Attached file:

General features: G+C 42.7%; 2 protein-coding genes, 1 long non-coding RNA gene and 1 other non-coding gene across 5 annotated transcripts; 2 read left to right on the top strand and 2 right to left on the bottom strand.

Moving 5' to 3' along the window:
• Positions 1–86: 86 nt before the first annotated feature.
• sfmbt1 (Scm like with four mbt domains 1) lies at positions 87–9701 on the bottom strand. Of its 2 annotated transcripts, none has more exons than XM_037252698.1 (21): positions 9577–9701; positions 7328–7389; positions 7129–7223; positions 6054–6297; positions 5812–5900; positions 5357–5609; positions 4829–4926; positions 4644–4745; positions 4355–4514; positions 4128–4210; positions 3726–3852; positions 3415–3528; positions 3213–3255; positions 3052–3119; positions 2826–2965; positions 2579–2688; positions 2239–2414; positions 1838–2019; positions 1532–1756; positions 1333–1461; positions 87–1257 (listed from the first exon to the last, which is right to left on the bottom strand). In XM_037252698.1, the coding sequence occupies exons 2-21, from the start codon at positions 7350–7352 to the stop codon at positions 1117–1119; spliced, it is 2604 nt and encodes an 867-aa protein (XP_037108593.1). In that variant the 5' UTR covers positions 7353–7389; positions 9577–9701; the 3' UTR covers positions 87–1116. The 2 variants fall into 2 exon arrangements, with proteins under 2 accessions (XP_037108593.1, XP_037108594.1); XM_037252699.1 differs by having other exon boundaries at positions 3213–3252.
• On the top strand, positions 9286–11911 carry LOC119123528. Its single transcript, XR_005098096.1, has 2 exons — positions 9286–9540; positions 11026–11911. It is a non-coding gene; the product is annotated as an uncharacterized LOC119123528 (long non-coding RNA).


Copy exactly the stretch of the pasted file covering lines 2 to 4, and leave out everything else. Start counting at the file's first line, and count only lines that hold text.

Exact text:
Moving 5' to 3' along the window:
• Positions 1–86: 86 nt before the first annotated feature.
• sfmbt1 (Scm like with four mbt domains 1) lies at positions 87–9701 on the bottom strand. Of its 2 annotated transcripts, none has more exons than XM_037252698.1 (21): positions 9577–9701; positions 7328–7389; positions 7129–7223; positions 6054–6297; positions 5812–5900; positions 5357–5609; positions 4829–4926; positions 4644–4745; positions 4355–4514; positions 4128–4210; positions 3726–3852; positions 3415–3528; positions 3213–3255; positions 3052–3119; positions 2826–2965; positions 2579–2688; positions 2239–2414; positions 1838–2019; positions 1532–1756; positions 1333–1461; positions 87–1257 (listed from the first exon to the last, which is right to left on the bottom strand). In XM_037252698.1, the coding sequence occupies exons 2-21, from the start codon at positions 7350–7352 to the stop codon at positions 1117–1119; spliced, it is 2604 nt and encodes an 867-aa protein (XP_037108593.1). In that variant the 5' UTR covers positions 7353–7389; positions 9577–9701; the 3' UTR covers positions 87–1116. The 2 variants fall into 2 exon arrangements, with proteins under 2 accessions (XP_037108593.1, XP_037108594.1); XM_037252699.1 differs by having other exon boundaries at positions 3213–3252.